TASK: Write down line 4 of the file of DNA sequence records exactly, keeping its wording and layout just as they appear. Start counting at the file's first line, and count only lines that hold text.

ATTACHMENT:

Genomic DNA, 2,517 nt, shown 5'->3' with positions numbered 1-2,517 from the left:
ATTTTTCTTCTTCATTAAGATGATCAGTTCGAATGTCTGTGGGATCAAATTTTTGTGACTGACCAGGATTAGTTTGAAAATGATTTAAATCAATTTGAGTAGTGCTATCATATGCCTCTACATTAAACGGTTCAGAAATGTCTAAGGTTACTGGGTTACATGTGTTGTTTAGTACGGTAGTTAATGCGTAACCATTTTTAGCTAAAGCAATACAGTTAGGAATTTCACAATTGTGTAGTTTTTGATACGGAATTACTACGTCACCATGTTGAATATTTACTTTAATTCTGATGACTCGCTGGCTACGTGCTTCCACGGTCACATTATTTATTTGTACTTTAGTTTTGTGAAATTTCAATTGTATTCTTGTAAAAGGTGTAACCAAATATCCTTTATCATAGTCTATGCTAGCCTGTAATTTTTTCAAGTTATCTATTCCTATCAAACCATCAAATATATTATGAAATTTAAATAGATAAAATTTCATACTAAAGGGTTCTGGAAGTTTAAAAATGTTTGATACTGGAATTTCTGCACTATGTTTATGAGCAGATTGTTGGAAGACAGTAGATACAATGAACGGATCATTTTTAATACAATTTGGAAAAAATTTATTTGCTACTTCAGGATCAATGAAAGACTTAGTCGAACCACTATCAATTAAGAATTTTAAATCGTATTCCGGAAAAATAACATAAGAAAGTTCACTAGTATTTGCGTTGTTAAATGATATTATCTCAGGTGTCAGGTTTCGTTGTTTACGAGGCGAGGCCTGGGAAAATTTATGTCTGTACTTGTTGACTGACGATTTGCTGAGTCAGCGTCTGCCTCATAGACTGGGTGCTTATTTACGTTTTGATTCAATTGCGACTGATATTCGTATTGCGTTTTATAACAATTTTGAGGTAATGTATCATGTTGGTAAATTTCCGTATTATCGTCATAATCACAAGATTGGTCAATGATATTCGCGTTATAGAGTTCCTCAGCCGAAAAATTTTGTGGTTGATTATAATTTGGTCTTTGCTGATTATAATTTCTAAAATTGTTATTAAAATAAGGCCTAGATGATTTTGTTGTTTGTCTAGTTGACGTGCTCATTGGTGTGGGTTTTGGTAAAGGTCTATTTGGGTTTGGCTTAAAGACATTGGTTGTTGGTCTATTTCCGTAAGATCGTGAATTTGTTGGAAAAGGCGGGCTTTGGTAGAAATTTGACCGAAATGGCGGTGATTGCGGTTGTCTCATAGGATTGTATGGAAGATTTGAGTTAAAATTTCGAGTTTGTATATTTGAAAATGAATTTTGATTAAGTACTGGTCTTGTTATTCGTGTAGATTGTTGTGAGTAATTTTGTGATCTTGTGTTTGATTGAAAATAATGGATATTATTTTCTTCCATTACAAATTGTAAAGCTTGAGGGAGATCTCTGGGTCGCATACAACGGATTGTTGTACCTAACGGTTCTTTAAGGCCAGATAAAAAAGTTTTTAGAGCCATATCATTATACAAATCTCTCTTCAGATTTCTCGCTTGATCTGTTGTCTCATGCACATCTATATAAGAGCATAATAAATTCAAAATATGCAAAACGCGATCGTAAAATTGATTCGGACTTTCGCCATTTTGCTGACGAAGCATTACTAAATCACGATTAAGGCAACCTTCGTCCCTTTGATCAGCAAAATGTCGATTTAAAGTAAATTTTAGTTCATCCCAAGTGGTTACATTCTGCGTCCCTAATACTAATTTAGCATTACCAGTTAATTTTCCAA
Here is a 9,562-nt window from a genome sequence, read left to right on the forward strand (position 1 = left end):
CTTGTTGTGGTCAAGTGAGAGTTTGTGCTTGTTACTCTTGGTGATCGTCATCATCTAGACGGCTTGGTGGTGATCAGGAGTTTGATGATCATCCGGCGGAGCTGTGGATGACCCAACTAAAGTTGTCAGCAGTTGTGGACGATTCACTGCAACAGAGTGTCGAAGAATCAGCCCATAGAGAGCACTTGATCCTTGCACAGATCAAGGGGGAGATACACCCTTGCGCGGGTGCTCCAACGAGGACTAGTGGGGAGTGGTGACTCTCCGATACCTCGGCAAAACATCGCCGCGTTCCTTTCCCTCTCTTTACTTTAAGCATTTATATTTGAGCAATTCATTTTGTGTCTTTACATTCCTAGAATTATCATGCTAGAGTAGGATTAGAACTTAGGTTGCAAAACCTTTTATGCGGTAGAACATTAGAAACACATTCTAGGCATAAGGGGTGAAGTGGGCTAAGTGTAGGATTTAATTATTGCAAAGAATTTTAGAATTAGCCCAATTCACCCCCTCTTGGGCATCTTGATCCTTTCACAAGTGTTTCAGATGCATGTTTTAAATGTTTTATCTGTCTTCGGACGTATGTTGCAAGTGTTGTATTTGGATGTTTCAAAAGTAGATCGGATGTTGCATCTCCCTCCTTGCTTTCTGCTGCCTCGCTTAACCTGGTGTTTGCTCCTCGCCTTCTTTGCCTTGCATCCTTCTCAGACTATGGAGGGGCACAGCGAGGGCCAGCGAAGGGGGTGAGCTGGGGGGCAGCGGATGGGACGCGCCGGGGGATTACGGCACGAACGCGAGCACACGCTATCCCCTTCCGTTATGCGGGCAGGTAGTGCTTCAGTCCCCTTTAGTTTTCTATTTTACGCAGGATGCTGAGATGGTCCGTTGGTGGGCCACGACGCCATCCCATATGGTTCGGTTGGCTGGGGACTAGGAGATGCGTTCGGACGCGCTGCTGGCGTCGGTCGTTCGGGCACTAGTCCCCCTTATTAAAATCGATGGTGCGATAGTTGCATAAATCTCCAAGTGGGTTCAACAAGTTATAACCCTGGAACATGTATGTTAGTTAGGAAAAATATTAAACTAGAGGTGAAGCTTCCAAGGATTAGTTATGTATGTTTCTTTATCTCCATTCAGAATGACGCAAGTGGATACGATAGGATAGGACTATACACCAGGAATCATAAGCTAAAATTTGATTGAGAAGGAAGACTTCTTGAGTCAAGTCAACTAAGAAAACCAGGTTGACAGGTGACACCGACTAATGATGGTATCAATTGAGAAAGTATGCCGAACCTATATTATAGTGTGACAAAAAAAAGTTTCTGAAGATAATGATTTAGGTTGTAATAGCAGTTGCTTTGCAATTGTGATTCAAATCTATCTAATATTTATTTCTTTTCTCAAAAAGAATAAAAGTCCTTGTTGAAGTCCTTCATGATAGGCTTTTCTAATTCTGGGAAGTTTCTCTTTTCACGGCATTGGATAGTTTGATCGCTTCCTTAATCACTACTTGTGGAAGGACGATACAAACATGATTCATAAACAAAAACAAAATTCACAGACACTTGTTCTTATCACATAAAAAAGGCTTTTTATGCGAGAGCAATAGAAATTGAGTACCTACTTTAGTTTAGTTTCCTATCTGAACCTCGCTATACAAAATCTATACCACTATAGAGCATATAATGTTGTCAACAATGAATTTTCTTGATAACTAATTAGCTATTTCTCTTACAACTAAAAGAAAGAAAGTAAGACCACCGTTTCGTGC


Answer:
CTTGTTGTGGTCAAGTGAGAGTTTGTGCTTGTTACTCTTGGTGATCGTCATCATCTAGACGGCTTGGTGGTGATCAGGAGTTTGATGATCATCCGGCGGAGCTGTGGATGACCCAACTAAAGTTGTCAGCAGTTGTGGACGATTCACTGCAACAGAGTGTCGAAGAATCAGCCCATAGAGAGCACTTGATCCTTGCACAGATCAAGGGGGAGATACACCCTTGCGCGGGTGCTCCAACGAGGACTAGTGGGGAGTGGTGACTCTCCGATACCTCGGCAAAACATCGCCGCGTTCCTTTCCCTCTCTTTACTTTAAGCATTTATATTTGAGCAATTCATTTTGTGTCTTTACATTCCTAGAATTATCATGCTAGAGTAGGATTAGAACTTAGGTTGCAAAACCTTTTATGCGGTAGAACATTAGAAACACATTCTAGGCATAAGGGGTGAAGTGGGCTAAGTGTAGGATTTAATTATTGCAAAGAATTTTAGAATTAGCCCAATTCACCCCCTCTTGGGCATCTTGATCCTTTCACAAGTGTTTCAGATGCATGTTTTAAATGTTTTATCTGTCTTCGGACGTATGTTGCAAGTGTTGTATTTGGATGTTTCAAAAGTAGATCGGATGTTGCATCTCCCTCCTTGCTTTCTGCTGCCTCGCTTAACCTGGTGTTTGCTCCTCGCCTTCTTTGCCTTGCATCCTTCTCAGACTATGGAGGGGCACAGCGAGGGCCAGCGAAGGGGGTGAGCTGGGGGGCAGCGGATGGGACGCGCCGGGGGATTACGGCACGAACGCGAGCACACGCTATCCCCTTCCGTTATGCGGGCAGGTAGTGCTTCAGTCCCCTTTAGTTTTCTATTTTACGCAGGATGCTGAGATGGTCCGTTGGTGGGCCACGACGCCATCCCATATGGTTCGGTTGGCTGGGGACTAGGAGATGCGTTCGGACGCGCTGCTGGCGTCGGTCGTTCGGGCACTAGTCCCCCTTATTAAAATCGATGGTGCGATAGTTGCATAAATCTCCAAGTGGGTTCAACAAGTTATAACCCTGGAACATGTATGTTAGTTAGGAAAAATATTAAACTAGAGGTGAAGCTTCCAAGGATTAGTTATGTATGTTTCTTTATCTCCATTCAGAATGACGCAAGTGGATACGATAGGATAGGACTATACACCAGGAATCATAAGCTAAAATTTGATTGAGAAGGAAGACTTCTTGAGTCAAGTCAACTAAGAAAACCAGGTTGACAGGTGACACCGACTAATGATGGTATCAATTGAGAAAGTATGCCGAACCTATATTATAGTGTGACAAAAAAAAGTTTCTGAAGATAATGATTTAGGTTGTAATAGCAGTTGCTTTGCAATTGTGATTCAAATCTATCTAATATTTATTTCTTTTCTCAAAAAGAATAAAAGTCCTTGTTGAAGTCCTTCATGATAGGCTTTTCTAATTCTGGGAAGTTTCTCTTTTCACGGCATTGGATAGTTTGATCGCTTCCTTAATCACTACTTGTGGAAGGACGATACAAACATGATTCATAAACAAAAACAAAATTCACAGACACTTGTTCTTATCACATAAAAAAGGCTTTTTATGCGAGAGCAATAGAAATTGAGTACCTACTTTAGTTTAGTTTCCTATCTGAACCTCGCTATACAAAATCTATACCACTATAGAGCATATAATGTTGTCAACAATGAATTTTCTTGATAACTAATTAGCTATTTCTCTTACAACTAAAAGAAAGAAAGTAAGACCACCGTTTCGTGC